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Caring for a red orchid cactus can take quite a bit of time, especially before they reach maturity. The most important thing to follow through is its watering schedule. Though Epiphyllum ackermannii hates being overwatered, going without water for some time can keep it from blooming in the spring and summer, explains World of Succulents. You will need to regularly check the plant’s soil to decide when the top 1/3 of the soil has become dry; this is the time to water it.

Proper sunlight is another requirement of the red orchid cactus. When keeping it as a houseplant, you must ensure this plant gets plenty of indirect sunlight. As per SFGate, too much or too little light can cause the cactus’ leaves to become yellow or leggy, and the flowers will droop. Fertilizing during the growing season can help your orchid cactus grow more quickly. You should use water-soluble or liquid fertilizer once per month, and finding one that contains less nitrogen will encourage flowering during the spring.

Orchid cactus varieties

Crenate Orchid Cactus

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Originally named Epiphyllum ackermannii, the red orchid is part of the orchid cactus group that features several different cacti types, says Gardening Know How. However, they look very similar despite being different species. Most of these plants are referred to as Epiphyllum, but other genera of orchid cacti may be categorized under other names such as Selenicereus, Rhipsalis, and Disocactus. All orchid cacti are heat lovers native to the warmer regions of Mexico, Central America, and the Caribbean. Here are a handful of the most popular orchid cactus varieties as described by Leafy Place.

  • Epiphyllum oxypetalum “Queen of the Night Cactus” looks quite similar to the red orchid cactus, only its flowers are a stark white. People love this variety because it has a sweet fragrance.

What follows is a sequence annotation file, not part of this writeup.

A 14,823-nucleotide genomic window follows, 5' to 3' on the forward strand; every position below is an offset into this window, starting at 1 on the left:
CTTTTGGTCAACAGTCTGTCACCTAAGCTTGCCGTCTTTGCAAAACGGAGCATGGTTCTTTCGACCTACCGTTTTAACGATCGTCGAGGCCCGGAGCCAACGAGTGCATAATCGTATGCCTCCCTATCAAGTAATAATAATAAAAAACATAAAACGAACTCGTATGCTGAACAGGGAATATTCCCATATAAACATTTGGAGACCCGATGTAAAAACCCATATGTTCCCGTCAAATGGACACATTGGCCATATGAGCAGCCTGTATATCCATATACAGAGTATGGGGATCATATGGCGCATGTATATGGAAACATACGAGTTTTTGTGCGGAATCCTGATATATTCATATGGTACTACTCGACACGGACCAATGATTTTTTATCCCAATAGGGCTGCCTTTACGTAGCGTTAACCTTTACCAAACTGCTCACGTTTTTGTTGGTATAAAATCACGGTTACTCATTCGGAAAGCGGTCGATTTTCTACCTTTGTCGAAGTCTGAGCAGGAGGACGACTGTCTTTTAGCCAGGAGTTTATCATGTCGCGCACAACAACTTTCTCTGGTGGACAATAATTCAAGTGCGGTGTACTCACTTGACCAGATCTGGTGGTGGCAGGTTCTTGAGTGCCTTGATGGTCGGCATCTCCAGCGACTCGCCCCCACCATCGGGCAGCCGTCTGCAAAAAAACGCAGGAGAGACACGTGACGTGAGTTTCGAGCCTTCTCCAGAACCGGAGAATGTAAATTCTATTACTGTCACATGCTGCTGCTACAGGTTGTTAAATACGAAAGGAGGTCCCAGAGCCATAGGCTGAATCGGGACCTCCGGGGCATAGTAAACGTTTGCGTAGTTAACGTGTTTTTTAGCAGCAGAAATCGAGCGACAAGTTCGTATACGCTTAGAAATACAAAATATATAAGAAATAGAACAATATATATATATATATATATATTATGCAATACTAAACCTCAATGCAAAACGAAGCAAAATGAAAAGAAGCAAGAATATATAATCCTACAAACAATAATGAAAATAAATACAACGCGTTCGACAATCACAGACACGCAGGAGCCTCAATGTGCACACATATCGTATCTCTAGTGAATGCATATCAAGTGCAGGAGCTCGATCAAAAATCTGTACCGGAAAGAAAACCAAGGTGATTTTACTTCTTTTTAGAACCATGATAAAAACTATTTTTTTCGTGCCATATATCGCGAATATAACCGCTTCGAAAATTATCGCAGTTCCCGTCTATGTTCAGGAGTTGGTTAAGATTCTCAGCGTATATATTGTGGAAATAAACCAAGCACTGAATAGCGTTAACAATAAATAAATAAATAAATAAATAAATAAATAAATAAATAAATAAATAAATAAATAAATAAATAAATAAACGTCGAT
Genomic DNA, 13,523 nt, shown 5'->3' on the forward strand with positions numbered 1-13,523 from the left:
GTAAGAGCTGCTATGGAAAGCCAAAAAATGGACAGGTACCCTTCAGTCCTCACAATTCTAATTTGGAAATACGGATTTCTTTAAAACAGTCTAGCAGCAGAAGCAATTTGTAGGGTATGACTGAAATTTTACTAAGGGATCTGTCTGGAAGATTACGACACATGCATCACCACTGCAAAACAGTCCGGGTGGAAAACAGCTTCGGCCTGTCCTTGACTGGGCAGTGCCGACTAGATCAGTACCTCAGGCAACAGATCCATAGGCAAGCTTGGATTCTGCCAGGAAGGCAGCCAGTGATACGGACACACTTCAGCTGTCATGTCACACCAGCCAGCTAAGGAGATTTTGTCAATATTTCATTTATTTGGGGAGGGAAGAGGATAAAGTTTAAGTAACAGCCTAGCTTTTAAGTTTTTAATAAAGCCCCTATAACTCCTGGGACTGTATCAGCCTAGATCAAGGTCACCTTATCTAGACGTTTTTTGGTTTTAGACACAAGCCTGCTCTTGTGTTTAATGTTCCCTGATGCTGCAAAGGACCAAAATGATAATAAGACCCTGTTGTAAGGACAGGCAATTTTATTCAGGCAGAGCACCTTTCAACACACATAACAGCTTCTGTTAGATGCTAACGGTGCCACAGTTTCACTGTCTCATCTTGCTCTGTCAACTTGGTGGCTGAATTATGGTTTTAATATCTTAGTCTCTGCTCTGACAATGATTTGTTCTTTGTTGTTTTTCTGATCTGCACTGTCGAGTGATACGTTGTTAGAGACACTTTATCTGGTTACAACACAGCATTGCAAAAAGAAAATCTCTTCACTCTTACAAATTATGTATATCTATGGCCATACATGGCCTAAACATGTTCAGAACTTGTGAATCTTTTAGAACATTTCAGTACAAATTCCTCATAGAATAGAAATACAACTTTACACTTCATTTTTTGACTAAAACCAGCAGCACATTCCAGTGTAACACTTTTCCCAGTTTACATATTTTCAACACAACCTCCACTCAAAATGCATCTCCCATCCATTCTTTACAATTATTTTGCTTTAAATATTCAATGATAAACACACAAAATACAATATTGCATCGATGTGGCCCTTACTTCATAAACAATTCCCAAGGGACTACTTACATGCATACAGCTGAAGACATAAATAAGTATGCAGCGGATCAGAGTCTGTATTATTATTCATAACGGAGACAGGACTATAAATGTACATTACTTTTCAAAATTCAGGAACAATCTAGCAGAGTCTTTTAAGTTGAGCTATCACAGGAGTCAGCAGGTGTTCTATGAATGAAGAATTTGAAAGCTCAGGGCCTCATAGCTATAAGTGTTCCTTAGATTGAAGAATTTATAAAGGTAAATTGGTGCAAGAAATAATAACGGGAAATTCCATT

• Disocactus phyllanthoides “German Empress” is a pink version of the orchid cactus which blooms during the day.
  • Epiphyllum pumilum features white flowers, but it is distinguishable by the flower’s petals which create a star shape.
  • Epiphyllum phyllanthus “Climbing Cactus” is an orchid cactus type with smaller white blooms that form atop longer pencil-like stems.
  • Disocactus crenatus “Crenate Orchid Cactus” has some of the largest flowers among orchid cactus varieties. Their giant bowl-shaped flowers can grow up to 8 inches wide.

How to repot a red orchid cactus

potted red orchid cactus

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Repotting a red orchid cactus takes little effort. All you need is well-draining potting soil mixed with perlite, pumice, or another draining supplement and a new container that is only a size larger, House Plants Expert advises. Likely, your red orchid cactus will only need repotting every two years or so because these cacti like to be slightly rootbound, which helps them flower.

When you are ready to repot your cactus, start by gently removing the plant from its container. If you are having trouble with the root removal process, dislodge the soil on the edges of the pot with a flat tool such as a butter knife. Once out of its pot, shake the excess dirt from the roots with your fingers. Then, place it into its new home, backfilling with the fresh potting soil, as explained by World of Succulents. Allow your red orchid cactus to become accustomed to its new container for a few days before watering it for the first time.

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Dr Heidi Parkes

By Dr Heidi Parkes

Senior Information Extension Officer QLD Dept of Agriculture & Fisheries.